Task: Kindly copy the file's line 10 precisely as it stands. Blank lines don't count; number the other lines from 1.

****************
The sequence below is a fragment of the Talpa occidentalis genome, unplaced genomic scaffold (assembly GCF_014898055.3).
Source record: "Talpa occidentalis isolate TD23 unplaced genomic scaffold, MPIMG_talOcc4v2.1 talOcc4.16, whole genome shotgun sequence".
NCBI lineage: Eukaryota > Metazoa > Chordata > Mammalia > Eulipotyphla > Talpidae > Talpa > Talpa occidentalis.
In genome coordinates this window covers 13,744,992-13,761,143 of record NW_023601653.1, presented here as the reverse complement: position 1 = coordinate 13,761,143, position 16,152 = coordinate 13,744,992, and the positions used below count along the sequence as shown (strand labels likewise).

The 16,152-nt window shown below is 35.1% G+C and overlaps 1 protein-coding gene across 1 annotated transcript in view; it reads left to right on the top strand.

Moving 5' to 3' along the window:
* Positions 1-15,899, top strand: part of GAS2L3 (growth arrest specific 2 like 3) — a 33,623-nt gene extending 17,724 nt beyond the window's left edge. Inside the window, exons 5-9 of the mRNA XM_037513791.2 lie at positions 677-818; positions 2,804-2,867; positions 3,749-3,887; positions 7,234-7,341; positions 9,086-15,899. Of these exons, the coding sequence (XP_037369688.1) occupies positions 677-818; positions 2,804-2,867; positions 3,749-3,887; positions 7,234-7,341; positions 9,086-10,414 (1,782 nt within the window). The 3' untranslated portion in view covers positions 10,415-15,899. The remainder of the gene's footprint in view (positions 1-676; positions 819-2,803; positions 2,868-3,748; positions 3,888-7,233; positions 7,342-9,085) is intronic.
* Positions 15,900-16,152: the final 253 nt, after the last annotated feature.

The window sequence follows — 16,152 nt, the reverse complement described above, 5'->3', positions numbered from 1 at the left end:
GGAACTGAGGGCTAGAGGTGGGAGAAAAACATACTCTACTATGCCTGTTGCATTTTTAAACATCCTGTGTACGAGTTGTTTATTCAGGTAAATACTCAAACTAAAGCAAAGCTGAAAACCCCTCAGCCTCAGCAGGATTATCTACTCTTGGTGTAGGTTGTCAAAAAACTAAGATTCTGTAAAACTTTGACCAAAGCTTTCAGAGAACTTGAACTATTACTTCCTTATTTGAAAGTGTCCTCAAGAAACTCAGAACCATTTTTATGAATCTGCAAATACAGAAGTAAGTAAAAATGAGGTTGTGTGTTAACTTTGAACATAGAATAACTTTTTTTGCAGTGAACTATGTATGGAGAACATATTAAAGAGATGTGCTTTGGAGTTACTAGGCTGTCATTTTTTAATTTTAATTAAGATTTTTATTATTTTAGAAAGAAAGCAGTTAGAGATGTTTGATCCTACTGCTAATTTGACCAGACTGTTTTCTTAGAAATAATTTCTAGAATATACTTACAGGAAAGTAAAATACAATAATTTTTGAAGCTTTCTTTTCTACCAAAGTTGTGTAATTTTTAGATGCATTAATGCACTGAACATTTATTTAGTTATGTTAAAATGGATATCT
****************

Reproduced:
GGAACTGAGGGCTAGAGGTGGGAGAAAAACATACTCTACTATGCCTGTTGCATTTTTAAACATCCTGTGTACGAGTTGTTTATTCAGGTAAATACTCAAACTAAAGCAAAGCTGAAAACCCCTCAGCCTCAGCAGGATTATCTACTCTTGGTGTAGGTTGTCAAAAAACTAAGATTCTGTAAAACTTTGACCAAAGCTTTCAGAGAACTTGAACTATTACTTCCTTATTTGAAAGTGTCCTCAAGAAACTCAGAACCATTTTTATGAATCTGCAAATACAGAAGTAAGTAAAAATGAGGTTGTGTGTTAACTTTGAACATAGAATAACTTTTTTTGCAGTGAACTATGTATGGAGAACATATTAAAGAGATGTGCTTTGGAGTTACTAGGCTGTCATTTTTTAATTTTAATTAAGATTTTTATTATTTTAGAAAGAAAGCAGTTAGAGATGTTTGATCCTACTGCTAATTTGACCAGACTGTTTTCTTAGAAATAATTTCTAGAATATACTTACAGGAAAGTAAAATACAATAATTTTTGAAGCTTTCTTTTCTACCAAAGTTGTGTAATTTTTAGATGCATTAATGCACTGAACATTTATTTAGTTATGTTAAAATGGATATCT